Recently, I was helping a customer who wanted to purchase a shrub. “Choose a good one for me,” she requested. “Well,” I said as I pulled some plants aside, “I think this one looks nice, and this one…but not that plant.” The woman was surprised. “That was the very one I would have bought!” she said. “It’s so much bigger. Why don’t you like it?”
I pointed out to her that although the shrub in question was larger, it showed very little new growth. In early summer, most plants are actively growing, and a strong, healthy plant should be covered with attractive new foliage. The shrubs I chose were smaller, but they were filled with fresh stems and leaves.
Size isn’t the only reason that people will pick a weak plant over one that’s more vigorous. Most people are seduced by flowers; time after time I see someone reach for the plant with a bloom on it, bypassing its stronger, but flower-less, neighbor.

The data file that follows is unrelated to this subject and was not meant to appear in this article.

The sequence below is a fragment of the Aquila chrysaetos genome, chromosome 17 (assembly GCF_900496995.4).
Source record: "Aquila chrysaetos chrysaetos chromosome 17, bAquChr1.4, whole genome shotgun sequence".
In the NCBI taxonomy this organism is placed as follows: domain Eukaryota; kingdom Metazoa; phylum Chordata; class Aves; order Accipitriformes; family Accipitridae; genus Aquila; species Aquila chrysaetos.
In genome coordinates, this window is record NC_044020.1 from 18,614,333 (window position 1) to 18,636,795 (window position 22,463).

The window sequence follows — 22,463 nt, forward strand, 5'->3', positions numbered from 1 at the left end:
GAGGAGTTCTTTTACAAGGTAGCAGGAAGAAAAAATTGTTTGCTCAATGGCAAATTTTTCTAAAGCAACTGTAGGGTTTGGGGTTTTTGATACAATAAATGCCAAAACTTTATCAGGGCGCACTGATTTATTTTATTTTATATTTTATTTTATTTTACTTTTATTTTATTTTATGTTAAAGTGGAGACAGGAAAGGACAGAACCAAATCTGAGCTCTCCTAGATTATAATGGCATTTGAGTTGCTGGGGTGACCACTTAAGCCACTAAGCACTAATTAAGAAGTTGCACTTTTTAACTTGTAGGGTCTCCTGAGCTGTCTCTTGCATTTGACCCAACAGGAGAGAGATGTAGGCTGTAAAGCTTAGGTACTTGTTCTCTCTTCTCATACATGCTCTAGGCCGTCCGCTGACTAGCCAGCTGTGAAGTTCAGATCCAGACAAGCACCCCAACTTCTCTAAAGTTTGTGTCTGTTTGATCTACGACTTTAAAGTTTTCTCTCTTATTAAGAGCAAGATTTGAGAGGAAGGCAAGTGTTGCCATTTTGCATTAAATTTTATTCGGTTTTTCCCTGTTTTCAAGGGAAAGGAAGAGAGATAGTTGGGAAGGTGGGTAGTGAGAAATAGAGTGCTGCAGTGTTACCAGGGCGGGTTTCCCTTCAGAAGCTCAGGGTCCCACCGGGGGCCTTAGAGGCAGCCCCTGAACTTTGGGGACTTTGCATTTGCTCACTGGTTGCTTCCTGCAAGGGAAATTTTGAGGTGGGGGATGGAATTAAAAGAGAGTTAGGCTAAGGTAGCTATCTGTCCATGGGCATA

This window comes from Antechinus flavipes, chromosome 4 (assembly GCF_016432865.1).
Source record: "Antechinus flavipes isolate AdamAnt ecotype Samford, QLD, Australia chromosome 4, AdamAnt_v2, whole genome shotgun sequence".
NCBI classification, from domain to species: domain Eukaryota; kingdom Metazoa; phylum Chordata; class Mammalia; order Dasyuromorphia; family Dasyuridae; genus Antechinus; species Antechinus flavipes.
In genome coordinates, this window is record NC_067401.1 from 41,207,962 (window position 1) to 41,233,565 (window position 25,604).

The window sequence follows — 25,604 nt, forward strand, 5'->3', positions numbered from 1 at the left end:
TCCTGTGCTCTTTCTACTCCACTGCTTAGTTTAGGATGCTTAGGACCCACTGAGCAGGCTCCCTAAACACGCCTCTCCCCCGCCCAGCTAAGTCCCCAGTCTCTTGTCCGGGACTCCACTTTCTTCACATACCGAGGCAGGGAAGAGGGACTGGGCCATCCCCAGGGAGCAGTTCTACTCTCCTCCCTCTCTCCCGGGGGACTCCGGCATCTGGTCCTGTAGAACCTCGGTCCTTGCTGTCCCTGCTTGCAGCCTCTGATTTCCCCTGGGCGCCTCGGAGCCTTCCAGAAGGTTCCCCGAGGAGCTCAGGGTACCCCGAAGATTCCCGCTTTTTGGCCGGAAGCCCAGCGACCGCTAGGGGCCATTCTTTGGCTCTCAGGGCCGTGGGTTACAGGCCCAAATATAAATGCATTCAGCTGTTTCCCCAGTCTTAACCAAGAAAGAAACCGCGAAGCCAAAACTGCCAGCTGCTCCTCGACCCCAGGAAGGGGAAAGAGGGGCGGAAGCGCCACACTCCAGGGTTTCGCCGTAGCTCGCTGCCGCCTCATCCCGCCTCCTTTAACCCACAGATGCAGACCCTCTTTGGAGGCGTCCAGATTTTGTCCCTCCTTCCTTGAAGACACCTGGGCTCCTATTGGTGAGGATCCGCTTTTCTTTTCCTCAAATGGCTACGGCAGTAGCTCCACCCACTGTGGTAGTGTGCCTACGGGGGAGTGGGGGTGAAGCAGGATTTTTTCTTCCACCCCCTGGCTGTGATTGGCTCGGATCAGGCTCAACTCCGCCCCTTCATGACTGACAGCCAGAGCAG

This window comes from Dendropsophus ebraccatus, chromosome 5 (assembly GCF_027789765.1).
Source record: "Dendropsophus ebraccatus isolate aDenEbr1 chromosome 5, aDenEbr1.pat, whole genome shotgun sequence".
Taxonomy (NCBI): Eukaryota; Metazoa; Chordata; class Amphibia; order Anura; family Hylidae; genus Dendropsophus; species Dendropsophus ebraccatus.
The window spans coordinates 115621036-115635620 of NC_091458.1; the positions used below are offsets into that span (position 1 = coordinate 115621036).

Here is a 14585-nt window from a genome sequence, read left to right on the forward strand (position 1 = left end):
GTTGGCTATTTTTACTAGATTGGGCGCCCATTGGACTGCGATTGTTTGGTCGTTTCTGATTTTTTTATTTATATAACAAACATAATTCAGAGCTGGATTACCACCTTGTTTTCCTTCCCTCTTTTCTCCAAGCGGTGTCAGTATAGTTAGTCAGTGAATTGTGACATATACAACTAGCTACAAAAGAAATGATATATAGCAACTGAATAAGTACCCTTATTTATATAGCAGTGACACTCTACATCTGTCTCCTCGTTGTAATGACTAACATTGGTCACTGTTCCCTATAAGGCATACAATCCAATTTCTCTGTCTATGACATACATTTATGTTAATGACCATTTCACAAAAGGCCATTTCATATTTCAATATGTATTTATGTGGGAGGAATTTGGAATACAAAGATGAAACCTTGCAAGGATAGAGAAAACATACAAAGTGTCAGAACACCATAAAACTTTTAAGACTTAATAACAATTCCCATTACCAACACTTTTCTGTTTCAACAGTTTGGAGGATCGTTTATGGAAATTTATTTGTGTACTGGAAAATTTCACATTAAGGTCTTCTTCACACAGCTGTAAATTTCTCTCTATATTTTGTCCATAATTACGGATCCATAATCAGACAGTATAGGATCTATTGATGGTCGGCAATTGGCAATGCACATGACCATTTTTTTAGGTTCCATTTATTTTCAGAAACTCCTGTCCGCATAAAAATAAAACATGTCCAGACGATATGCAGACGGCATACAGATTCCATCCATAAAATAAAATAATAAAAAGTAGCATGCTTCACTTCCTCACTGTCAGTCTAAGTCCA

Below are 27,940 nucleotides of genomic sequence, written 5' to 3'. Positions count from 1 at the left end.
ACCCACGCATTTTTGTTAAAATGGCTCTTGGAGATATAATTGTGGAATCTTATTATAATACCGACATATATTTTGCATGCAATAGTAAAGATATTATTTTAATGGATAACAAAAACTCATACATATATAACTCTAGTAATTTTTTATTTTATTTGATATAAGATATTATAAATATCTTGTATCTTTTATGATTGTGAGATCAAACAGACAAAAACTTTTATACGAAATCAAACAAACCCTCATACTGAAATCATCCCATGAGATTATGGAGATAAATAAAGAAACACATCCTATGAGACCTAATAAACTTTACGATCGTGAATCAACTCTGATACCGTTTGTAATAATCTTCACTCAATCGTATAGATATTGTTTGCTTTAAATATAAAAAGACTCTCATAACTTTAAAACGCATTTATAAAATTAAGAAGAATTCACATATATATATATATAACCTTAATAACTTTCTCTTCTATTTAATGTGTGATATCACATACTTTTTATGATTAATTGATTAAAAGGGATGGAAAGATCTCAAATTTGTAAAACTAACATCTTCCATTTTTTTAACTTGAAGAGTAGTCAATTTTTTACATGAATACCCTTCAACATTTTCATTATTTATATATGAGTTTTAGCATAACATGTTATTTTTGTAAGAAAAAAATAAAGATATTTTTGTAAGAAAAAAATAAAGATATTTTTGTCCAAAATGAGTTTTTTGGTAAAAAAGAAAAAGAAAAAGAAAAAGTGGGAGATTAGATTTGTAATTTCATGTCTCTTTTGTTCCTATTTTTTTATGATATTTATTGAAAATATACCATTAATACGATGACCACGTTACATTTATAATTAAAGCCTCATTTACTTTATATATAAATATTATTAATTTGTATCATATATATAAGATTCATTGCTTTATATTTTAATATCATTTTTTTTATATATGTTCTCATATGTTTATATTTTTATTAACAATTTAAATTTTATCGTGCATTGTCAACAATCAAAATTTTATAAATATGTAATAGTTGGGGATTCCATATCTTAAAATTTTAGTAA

Now I’m not telling you to ignore a flowering plant. I’m saying, look at the overall condition of the stems and foliage first and then consider the blossoms. A plant that’s thriving will have strong stems and green leaves unless, of course, the foliage has been bred to be variegated, purple or golden.
A few yellowed leaves at the base of the plant are usually not of concern if the tips are healthy and growing. Most plants will shed their older leaves as they put their resources into the new foliage and stems. If the majority of the leaves are pale and falling away, however, something is wrong.
Just as a couple of pale leaves are not a problem, a hole or two in the foliage is usually not a concern. The plants in your garden have a few imperfections, and those in the nursery and garden center will too.
When shopping for your garden, choose vigorous plants that have a good shape, and are sturdy in their pots. Look for perennials with a good crown size (the crown is where the stems of the plant come out of the soil) and six-pack annuals that are not too root bound. Trees and shrubs should have a pleasing shape and few, if any, wounds to the branches and trunk. Avoid potentially girdling roots – a large root wrapped around the base of the trunk – on trees and large shrubs, because these can stunt or kill the plant in years to come.
Ralph Waldo Emerson said “The first wealth is health” and although I don’t think he was referring to nursery stock, it is true that abundance in the garden starts with healthy plants.